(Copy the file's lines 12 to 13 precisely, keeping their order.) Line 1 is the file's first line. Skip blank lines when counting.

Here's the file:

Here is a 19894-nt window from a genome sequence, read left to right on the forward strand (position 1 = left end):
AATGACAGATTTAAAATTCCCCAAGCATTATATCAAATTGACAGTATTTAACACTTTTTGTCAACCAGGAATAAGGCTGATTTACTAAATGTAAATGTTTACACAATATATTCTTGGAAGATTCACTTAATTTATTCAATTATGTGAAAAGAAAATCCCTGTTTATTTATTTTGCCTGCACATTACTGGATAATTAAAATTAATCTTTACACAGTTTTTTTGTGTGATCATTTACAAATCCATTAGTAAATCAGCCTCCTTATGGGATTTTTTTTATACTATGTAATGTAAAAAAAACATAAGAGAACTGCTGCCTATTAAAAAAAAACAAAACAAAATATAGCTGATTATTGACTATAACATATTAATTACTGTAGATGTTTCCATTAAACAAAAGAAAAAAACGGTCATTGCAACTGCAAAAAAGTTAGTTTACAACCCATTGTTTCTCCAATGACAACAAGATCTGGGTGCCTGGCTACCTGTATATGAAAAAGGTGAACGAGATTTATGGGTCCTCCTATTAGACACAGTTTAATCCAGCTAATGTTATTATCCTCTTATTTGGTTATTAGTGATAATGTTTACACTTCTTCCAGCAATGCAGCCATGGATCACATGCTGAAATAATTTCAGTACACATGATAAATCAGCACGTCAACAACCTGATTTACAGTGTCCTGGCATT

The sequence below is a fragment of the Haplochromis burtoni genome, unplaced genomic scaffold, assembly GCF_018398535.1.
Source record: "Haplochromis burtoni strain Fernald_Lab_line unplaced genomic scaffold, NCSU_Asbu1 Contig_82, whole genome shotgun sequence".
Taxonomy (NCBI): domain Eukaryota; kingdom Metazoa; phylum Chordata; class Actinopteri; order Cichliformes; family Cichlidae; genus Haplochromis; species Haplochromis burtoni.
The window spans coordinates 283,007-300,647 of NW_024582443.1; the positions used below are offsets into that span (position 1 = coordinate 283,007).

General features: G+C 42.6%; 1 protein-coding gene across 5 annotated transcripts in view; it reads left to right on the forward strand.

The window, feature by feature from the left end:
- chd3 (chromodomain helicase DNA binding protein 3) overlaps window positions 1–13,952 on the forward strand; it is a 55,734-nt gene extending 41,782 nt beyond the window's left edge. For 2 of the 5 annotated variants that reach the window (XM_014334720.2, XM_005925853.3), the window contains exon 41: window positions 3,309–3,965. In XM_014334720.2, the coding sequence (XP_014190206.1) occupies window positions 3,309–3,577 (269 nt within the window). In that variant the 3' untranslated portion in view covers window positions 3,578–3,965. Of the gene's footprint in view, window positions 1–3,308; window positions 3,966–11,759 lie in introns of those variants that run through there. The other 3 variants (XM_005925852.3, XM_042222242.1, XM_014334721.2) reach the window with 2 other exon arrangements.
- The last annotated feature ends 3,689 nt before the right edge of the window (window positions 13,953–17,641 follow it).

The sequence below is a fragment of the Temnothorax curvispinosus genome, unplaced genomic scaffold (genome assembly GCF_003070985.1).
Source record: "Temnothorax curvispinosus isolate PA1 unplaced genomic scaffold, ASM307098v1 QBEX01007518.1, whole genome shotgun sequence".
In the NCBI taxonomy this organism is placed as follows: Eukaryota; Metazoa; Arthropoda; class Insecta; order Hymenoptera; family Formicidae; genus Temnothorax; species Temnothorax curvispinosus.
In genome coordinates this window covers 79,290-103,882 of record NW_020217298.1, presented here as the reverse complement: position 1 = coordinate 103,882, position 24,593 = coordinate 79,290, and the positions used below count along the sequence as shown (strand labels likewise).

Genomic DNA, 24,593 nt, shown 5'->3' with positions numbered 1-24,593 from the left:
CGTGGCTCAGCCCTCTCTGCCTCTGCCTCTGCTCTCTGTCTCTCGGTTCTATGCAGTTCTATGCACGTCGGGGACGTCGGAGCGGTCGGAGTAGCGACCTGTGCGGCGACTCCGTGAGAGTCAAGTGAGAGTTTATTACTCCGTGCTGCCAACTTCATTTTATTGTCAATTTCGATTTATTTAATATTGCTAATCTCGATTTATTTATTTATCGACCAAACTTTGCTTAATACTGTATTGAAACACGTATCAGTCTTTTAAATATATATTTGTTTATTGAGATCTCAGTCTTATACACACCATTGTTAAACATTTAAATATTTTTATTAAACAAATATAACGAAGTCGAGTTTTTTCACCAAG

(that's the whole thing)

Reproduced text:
Source record: "Temnothorax curvispinosus isolate PA1 unplaced genomic scaffold, ASM307098v1 QBEX01007518.1, whole genome shotgun sequence".
In the NCBI taxonomy this organism is placed as follows: Eukaryota; Metazoa; Arthropoda; class Insecta; order Hymenoptera; family Formicidae; genus Temnothorax; species Temnothorax curvispinosus.